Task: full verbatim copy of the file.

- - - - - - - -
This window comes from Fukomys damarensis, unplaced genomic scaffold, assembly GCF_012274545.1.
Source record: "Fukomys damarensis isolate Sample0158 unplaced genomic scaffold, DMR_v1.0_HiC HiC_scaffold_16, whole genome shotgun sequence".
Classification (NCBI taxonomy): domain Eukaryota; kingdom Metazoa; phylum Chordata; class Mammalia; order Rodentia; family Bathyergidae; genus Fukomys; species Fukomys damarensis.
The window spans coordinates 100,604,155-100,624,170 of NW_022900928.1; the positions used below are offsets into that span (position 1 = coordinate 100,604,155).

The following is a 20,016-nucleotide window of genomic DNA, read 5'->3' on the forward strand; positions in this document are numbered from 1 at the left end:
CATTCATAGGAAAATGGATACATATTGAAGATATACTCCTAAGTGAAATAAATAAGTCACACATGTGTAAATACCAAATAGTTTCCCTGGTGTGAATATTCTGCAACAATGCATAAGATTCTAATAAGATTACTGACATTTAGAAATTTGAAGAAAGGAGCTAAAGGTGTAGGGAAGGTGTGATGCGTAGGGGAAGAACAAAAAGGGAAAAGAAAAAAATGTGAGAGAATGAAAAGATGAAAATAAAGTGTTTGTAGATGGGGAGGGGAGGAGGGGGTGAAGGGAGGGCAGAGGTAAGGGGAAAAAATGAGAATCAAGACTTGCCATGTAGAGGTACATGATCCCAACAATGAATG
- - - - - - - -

This window comes from Fukomys damarensis, unplaced genomic scaffold, assembly GCF_012274545.1.
Source record: "Fukomys damarensis isolate Sample0158 unplaced genomic scaffold, DMR_v1.0_HiC HiC_scaffold_16, whole genome shotgun sequence".
Classification (NCBI taxonomy): domain Eukaryota; kingdom Metazoa; phylum Chordata; class Mammalia; order Rodentia; family Bathyergidae; genus Fukomys; species Fukomys damarensis.
The window spans coordinates 100,604,155-100,624,170 of NW_022900928.1; the positions used below are offsets into that span (position 1 = coordinate 100,604,155).

The following is a 20,016-nucleotide window of genomic DNA, read 5'->3' on the forward strand; positions in this document are numbered from 1 at the left end:
CATTCATAGGAAAATGGATACATATTGAAGATATACTCCTAAGTGAAATAAATAAGTCACACATGTGTAAATACCAAATAGTTTCCCTGGTGTGAATATTCTGCAACAATGCATAAGATTCTAATAAGATTACTGACATTTAGAAATTTGAAGAAAGGAGCTAAAGGTGTAGGGAAGGTGTGATGCGTAGGGGAAGAACAAAAAGGGAAAAGAAAAAAATGTGAGAGAATGAAAAGATGAAAATAAAGTGTTTGTAGATGGGGAGGGGAGGAGGGGGTGAAGGGAGGGCAGAGGTAAGGGGAAAAAATGAGAATCAAGACTTGCCATGTAGAGGTACATGATCCCAACAATGAATG